In a surprise transaction, the Yankees announced they’ve traded relievers Luis Cessa and Justin Wilson to the Reds in exchange for a player to be named later. Cincinnati designated Ashton Goudeau and Edgar García for assignment to open 40-man roster space.
The appeal for the Reds is in the addition of Cessa, who was a dependable bullpen arm throughout much of his time in the Bronx. The right-hander is capable of working multiple innings and has been an effective pitcher over the past few years. Since the start of the 2019 campaign, Cessa has tossed 141 innings of 3.64 ERA/4.34 FIP ball. He’s been even more effective this season, working to a career-best 2.82 ERA over 38 1/3 frames.
Cessa doesn’t have the bat-missing stuff of most relievers. His 19.3% strikeout rate is well below the 24.5% league average for bullpen arms, and his swinging strike rate is similarly underwhelming. That’s basically been true throughout Cessa’s entire big league tenure, though, and he’s found a fair amount of success by throwing strikes and avoiding especially damaging contact. The 29-year-old is inducing ground balls at a massive 56.8% clip this year, and Statcast shows he’s been among the top twenty percent of pitchers in suppressing opponents’ average exit velocity, hard contact and barrels.
While the Reds don’t look particularly likely to make the playoffs in 2021, the acquisition of Cessa gives Cincinnati a potential multi-year piece for a bullpen that has been one of the league’s worst this year. The 29-year-old is earning just $1.05MM this season (less than $400K of which remains to be paid), and he’s controllable through 2023 via arbitration. With the Reds no doubt hoping to contend in 2022 (and not yet giving up hope of a late push this season), picking up an affordable, long-term bullpen piece holds obvious appeal.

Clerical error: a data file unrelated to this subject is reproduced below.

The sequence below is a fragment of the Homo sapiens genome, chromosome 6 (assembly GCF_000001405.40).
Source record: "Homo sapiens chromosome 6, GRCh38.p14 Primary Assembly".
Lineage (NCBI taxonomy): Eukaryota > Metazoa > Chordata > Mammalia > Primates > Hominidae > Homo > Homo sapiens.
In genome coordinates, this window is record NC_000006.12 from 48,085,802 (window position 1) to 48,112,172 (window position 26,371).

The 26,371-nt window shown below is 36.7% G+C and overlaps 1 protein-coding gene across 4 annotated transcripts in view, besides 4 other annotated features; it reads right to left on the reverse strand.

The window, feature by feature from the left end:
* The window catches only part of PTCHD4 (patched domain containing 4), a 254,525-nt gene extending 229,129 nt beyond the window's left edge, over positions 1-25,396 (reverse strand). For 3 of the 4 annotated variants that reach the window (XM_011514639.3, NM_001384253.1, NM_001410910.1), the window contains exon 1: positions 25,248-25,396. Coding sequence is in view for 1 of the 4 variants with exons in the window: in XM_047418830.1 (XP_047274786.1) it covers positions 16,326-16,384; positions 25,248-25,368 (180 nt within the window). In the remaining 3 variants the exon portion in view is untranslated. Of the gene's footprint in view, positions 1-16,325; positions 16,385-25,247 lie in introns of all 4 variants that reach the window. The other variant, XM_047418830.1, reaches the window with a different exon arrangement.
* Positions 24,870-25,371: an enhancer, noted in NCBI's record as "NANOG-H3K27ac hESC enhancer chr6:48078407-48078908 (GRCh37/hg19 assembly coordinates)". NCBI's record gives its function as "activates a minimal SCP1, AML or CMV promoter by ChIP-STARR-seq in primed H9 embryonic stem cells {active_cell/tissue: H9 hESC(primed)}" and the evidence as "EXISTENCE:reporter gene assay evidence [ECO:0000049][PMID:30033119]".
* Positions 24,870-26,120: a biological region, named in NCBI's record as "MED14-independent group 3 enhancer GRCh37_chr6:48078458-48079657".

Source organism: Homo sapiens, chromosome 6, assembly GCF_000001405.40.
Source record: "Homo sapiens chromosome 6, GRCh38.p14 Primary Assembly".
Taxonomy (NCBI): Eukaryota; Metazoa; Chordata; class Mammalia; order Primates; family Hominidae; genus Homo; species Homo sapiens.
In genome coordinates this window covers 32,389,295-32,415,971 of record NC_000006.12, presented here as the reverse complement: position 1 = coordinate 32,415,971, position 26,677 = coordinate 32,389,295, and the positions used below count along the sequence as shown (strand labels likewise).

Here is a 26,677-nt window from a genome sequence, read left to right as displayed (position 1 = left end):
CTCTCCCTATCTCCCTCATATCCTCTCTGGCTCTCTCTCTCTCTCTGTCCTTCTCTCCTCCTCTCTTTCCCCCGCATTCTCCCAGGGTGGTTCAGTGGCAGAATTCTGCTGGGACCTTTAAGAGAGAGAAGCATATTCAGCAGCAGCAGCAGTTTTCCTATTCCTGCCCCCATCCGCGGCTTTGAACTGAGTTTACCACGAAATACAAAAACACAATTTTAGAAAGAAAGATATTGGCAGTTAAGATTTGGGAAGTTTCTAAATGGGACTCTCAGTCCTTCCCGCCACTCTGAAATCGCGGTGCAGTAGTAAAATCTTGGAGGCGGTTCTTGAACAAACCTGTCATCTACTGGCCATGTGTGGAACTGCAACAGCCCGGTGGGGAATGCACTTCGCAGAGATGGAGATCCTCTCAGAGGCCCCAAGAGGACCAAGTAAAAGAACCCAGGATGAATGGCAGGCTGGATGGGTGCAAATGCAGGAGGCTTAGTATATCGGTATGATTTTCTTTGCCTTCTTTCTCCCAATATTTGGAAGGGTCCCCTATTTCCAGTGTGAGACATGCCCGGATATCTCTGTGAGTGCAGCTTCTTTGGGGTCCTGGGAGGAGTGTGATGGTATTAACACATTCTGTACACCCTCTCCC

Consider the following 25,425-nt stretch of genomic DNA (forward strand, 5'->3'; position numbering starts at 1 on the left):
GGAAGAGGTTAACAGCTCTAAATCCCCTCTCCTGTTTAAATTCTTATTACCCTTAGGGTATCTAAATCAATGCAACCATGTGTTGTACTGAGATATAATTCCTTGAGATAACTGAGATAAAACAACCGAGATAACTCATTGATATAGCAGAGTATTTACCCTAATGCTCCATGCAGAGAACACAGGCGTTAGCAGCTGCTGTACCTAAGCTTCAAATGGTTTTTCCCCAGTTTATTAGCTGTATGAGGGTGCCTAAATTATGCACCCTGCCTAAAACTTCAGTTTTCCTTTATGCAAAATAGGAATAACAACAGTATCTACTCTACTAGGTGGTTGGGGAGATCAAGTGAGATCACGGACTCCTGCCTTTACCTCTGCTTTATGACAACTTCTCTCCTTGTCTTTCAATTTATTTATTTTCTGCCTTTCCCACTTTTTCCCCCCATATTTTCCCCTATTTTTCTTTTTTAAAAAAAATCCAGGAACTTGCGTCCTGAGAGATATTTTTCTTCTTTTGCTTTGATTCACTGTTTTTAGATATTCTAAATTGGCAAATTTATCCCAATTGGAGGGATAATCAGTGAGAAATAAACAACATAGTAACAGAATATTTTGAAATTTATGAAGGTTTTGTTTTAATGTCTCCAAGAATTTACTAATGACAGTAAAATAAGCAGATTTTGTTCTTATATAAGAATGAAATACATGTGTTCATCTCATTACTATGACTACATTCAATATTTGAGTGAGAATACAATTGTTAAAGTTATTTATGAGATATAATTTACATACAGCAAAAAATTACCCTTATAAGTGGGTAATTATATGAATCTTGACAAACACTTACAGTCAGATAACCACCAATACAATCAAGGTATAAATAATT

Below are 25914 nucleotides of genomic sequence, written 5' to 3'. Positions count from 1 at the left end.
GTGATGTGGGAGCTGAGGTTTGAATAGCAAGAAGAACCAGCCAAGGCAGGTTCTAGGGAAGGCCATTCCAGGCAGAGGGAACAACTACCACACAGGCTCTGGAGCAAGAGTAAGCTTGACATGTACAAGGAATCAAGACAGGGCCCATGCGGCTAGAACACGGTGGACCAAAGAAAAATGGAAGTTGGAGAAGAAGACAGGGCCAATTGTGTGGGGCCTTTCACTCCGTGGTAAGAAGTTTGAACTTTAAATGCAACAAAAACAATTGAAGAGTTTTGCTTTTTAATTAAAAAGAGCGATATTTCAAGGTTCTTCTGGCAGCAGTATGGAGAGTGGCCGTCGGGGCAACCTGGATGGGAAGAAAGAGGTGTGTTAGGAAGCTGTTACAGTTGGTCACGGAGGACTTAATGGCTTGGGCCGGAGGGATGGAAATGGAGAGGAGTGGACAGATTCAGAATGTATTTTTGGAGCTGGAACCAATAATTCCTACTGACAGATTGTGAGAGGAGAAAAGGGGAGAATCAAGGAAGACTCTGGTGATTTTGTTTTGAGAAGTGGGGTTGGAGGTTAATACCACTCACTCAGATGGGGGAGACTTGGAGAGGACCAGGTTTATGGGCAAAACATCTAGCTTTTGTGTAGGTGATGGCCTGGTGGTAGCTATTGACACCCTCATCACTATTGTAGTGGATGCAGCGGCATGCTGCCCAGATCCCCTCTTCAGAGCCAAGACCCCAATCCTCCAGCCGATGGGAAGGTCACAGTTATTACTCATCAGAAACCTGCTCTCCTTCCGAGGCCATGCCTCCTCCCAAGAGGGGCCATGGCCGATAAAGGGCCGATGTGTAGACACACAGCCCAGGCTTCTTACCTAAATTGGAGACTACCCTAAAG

Wilson has a long track record of productivity, but he’s in the middle of a disappointing campaign. The southpaw put up an ERA below 4.00 each season from 2017-20, but he’s only managed a 7.50 mark through 18 frames so far this year. Wilson’s velocity has gone backwards, and his typically lofty strikeout rate has plummeted to 18.1%. Given their own bullpen struggles, Cincinnati figures to give him an opportunity to right the ship, but it’s likely the Reds agreed to take on Wilson’s salary to incentivize the Yankees to part with Cessa.
New York signed Wilson over the winter to a somewhat complex contract. The southpaw is making $2.85MM this year (about $1MM of which remains). He has a $2.3MM player option for next season. If he declines, Cincinnati would hold a $7.15MM club option ($1.15MM buyout) on his services. Given Wilson’s struggles this year, it seems he’d be trending toward exercising his player option — but doing so would entitle the Reds to a 2023 club option worth just $500K north of that year’s league minimum salary.
Goudeau bounced around waivers throughout last offseason. He now seems likely to wind up back on the wire after making five MLB appearances for the Reds this year. He’s tossed 31 innings across eight appearances (five starts) with Triple-A Louisville, working to a 4.65 ERA with a below-average 16.1% strikeout rate. García has also spent most of the campaign with the Bats. He’s been quite good in Triple-A but hit hard over his five big league outings.
From the Yankees perspective, the deal frees some payroll space and clears a pair of spots on the 40-man roster. In addition to getting themselves off the hook for Wilson’s 2022 player option, New York shaves around $1.4MM off their luxury tax ledger in 2021. With the Yankees just a few million dollars shy of the $210MM threshold, the extra breathing room could enable the front office to pursue upgrades before Friday’s trade deadline. Ken Rosenthal of the Athletic (Twitter link) suggests New York could look around the league for bullpen and/or shortstop additions, with a particular focus on left-handed bats.